On oil and gas O’Riley said during the Aurora Channel 8 candidate forum fracking in Aurora could bring business, “and with business comes growth.” But he added that allowing fracking and oil and gas activity has to be responsible and voters should have some input into what regulations should look like.
“I’m for what the voter wants,” O’Riley said.
Wilson, a property investor in Aurora, has lived in the city for 13 years and said he believes a lot of the growth and changes local officials have ushered in has been “incredibly positive.”
He first came to Aurora to work at Buckley Air Force Base.
“Going forward, we must continue to be ever vigilant to keep on this path of good governance and progress, as it is deceptively easy to fall off and start backtracking,” Wilson says on his website.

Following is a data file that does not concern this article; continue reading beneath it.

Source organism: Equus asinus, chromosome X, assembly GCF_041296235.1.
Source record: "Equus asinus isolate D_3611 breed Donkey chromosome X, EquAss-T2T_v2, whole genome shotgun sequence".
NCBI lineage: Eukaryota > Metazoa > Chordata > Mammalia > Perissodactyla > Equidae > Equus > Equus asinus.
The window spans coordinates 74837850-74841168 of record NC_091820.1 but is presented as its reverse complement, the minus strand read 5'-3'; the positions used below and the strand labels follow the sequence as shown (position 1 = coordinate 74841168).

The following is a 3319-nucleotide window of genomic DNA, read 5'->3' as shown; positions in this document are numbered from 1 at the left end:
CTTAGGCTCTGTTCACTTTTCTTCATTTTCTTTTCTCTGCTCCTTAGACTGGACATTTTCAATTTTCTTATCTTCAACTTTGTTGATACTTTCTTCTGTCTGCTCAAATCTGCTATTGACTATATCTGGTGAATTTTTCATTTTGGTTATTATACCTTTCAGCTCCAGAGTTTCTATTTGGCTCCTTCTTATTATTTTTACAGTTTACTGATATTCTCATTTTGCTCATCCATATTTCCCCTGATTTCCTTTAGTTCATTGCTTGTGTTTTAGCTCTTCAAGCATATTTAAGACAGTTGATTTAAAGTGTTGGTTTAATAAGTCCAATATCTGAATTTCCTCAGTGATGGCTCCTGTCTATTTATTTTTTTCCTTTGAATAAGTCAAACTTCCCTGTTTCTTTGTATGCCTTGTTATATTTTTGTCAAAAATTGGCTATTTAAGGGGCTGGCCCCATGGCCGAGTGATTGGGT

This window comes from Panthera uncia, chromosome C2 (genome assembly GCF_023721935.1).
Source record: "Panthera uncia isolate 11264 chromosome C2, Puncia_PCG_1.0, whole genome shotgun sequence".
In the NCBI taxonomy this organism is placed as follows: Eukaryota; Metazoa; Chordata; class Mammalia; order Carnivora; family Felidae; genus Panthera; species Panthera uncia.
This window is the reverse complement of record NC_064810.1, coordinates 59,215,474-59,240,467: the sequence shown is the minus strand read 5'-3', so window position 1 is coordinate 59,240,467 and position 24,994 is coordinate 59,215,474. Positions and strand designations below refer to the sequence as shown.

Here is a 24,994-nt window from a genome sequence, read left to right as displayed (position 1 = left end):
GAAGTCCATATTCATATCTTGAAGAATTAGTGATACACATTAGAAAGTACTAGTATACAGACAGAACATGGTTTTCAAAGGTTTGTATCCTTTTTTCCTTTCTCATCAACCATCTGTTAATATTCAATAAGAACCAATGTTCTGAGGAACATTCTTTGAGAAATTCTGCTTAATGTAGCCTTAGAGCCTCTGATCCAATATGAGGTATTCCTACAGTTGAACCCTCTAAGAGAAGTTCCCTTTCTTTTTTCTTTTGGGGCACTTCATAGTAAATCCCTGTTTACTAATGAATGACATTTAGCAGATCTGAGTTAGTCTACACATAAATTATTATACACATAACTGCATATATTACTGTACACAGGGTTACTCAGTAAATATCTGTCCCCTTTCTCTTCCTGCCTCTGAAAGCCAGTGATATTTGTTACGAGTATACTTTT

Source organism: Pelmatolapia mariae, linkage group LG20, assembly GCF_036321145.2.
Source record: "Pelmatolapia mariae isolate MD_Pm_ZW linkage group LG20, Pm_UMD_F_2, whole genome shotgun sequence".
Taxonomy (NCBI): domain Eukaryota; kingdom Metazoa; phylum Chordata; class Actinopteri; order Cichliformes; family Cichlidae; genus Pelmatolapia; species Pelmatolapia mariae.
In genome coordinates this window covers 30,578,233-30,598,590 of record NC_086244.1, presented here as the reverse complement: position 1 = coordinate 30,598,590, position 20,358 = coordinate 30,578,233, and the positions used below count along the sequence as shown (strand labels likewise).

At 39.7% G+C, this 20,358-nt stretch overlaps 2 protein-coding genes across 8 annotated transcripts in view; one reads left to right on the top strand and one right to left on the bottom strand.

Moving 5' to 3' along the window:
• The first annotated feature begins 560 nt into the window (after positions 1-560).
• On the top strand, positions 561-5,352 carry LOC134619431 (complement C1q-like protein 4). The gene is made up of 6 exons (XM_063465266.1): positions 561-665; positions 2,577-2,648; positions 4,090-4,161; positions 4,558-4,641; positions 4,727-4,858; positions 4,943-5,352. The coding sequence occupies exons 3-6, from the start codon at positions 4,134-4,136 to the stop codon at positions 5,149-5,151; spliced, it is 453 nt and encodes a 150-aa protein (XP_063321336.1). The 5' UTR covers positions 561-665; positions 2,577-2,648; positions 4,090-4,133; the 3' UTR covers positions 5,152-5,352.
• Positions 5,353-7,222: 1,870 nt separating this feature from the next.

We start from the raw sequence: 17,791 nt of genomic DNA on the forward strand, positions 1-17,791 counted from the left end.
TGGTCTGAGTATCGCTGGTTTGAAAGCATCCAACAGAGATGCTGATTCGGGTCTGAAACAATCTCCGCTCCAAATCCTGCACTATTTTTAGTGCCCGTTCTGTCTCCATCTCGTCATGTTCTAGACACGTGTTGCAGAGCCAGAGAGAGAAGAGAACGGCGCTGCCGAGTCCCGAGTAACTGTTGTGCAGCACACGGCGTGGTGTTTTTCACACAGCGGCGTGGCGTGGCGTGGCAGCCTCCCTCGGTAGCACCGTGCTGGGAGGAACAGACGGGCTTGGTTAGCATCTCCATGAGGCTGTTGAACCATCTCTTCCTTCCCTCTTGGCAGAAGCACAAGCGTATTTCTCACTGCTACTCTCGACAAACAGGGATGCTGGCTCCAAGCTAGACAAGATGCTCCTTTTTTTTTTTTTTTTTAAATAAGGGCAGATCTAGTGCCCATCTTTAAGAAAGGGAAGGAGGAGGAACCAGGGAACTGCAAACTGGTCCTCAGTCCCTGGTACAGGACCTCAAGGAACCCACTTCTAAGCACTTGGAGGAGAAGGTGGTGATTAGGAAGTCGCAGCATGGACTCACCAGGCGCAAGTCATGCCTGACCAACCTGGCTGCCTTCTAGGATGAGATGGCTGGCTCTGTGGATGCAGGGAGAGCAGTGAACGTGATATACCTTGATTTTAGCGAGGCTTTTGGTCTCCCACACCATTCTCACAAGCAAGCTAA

To keep moving forward, Wilson suggests reexamining current city policies and exploring new ideas to “maximize prosperity and efficiency.” So when it comes to growth, Wilson said he’s only in favor of annexing land if it’s neutral to the budget.
Among the many topics that emerged during interviews and in forums some of the most-cited issues for candidates were homelessness, Aurora’s stance on immigration policy and transportation.
Many of the candidates believe the city should put more resources into aiding the homeless population in Aurora.
On the federal Deferred Action for Childhood Arrival policy, which has been a hot topic in Aurora since the city council passed a resolution from the floor to a committee, all candidates said they support the policy.
“The DREAMers are a key part of Aurora’s, Colorado’s and America’s economic future,” Hagerdorn said, adding that he would consider any kind of local support of that population.